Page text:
jueves, 18 de julio de 2013

Gamification for Education: How games are changing the way we learn


Mum! I want to be a Zombie! 

Why is school so boring and Plants vs Zombies so much fun? Is it possible to add some game elements to learning experiences in order to make them more fun, engaging and effective?

Joining dots? Sure you are!

Kids have changed and it seems all they feel like doing is hanging out, playing video games or doing whatever that doesn't involve school stuff and I kind of understand them. I've also been one of those kids that cannot pay attention to anything but the console screen, because what they are doing is so engaging, and has them totally hooked on it. I've even heard that children have lost their memory and attention skills due to video games and technology, that they have no interest for anything but games anymore or that Generation Y is a lost one...

But...what if things have changed?


Two weeks ago, I was at the Gamification World Congress 2013 in Madrid, and something amazing happened. When the event finished, there was a crowd of gamers that gathered around to see some PRO Minecraft gamers play Street Fighter on a giant screen, and they were totally engaged! Cheering and clapping as if it was the Final of the World Championships!

Besides, if we compare the time spent on studying with the hours played on video games and the results produced by both, we'll realise that there is something wrong in the way that those activities are engaging and teaching children. But do kids really want to learn, or are they just interested in playing games and having fun?

And the answer is that children, as any of us, love learning! They are usually passionate to know more about anything, but only if they have any interest on it! It's quite difficult that someone that has big doses of daily interactivity, social contact, and endless fun in virtual worlds, wants to memorize those boring school notes for 3 hours.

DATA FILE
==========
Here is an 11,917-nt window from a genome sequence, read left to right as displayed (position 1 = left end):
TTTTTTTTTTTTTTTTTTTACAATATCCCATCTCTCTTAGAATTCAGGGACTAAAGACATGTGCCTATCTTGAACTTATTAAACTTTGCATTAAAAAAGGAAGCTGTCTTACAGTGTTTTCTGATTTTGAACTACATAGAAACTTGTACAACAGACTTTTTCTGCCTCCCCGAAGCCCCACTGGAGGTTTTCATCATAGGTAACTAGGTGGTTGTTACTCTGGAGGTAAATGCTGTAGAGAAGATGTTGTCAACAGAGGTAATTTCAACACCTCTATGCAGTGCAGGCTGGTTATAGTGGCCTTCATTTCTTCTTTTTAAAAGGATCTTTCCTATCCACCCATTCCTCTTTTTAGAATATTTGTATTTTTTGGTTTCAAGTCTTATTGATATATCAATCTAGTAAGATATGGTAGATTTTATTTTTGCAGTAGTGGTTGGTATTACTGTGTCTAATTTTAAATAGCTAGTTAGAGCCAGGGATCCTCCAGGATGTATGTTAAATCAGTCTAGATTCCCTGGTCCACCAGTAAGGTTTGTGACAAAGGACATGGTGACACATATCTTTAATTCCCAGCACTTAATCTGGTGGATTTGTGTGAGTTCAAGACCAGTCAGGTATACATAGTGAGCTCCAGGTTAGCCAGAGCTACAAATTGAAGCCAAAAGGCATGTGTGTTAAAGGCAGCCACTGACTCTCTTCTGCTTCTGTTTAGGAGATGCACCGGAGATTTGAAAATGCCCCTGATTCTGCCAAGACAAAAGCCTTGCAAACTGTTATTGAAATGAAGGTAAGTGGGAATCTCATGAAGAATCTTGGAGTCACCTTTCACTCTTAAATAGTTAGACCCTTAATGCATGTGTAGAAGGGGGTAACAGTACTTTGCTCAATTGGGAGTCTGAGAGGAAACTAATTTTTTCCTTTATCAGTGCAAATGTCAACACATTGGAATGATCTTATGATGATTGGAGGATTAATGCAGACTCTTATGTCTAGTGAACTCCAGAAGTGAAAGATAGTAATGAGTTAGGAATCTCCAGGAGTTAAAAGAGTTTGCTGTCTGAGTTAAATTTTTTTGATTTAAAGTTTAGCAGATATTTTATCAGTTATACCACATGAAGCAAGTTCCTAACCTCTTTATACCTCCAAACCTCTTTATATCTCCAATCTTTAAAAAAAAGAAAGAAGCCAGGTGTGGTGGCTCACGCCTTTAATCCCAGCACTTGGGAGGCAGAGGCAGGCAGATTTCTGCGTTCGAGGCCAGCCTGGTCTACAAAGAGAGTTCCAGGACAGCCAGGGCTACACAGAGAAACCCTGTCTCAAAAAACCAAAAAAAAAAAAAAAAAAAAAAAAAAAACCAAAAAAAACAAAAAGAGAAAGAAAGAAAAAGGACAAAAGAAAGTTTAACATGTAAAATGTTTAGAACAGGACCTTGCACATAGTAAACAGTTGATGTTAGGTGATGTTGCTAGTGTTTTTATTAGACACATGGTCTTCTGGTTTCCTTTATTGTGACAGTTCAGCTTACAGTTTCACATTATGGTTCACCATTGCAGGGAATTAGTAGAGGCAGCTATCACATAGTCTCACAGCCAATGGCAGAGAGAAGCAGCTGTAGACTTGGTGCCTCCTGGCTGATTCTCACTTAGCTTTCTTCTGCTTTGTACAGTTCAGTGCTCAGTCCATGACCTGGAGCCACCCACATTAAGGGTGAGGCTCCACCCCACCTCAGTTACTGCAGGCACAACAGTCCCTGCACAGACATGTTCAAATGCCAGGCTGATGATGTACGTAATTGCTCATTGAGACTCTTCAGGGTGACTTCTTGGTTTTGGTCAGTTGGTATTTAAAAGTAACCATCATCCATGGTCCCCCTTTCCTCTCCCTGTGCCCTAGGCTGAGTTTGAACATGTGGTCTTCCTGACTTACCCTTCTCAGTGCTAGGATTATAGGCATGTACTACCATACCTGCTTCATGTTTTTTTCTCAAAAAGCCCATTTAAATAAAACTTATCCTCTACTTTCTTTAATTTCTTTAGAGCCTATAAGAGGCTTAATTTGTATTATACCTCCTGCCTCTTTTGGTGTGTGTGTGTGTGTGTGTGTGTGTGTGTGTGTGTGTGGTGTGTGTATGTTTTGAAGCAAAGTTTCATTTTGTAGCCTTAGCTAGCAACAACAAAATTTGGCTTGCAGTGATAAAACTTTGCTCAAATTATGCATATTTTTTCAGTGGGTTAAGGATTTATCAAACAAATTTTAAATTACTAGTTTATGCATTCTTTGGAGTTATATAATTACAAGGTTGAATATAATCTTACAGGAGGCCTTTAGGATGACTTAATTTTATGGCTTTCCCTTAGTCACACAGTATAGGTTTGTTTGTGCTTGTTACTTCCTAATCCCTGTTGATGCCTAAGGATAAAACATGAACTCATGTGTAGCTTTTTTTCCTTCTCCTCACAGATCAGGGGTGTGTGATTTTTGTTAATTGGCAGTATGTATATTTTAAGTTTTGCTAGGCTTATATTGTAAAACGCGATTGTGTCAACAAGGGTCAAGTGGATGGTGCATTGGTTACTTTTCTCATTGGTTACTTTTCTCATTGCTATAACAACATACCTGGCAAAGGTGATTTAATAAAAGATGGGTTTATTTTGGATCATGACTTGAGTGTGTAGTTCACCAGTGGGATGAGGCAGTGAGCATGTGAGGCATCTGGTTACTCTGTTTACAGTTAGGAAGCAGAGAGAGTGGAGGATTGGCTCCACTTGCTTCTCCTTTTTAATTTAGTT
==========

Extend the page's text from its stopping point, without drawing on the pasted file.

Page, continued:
Games are a great source of happiness, fun and motivation, and that's something that old learning methods cannot provide. Because in the end, motivating a kid for studying the whole list of Spain's main rivers with just a textbook, is as difficult as motivating a Formula One or Nascar champion to drive his car at 50 kph in the city. Obviously, engagement and motivation tends to zero. 

So...Is it impossible to motivate Generation Y students?


Not at all! We are all so much curious since we are born, and as a kid, everyone loves touching and exploring what surrounds us!

Human beings are passionate about learning but things have changed and we need to change some old techniques that are still in use for learning. Just as an example, go and ask any kid where exactly is the items shop in Animal Crossing, the complete list of  their Pokemon's attacks or the way to master those difficult tricks in Fifa 13 and see what happens...



They know them all! It is just so amazing that Generation Y kids are able to memorize complete maps that are even bigger than real life ones, keep in mind thousands of data about their favorite monsters or execute really complex movement combos to beat their enemies, and that's where the power of games lies!

So... Can we extract what we learn from games and apply it to our learning methods to increase kid's engagement, efficiency and motivation?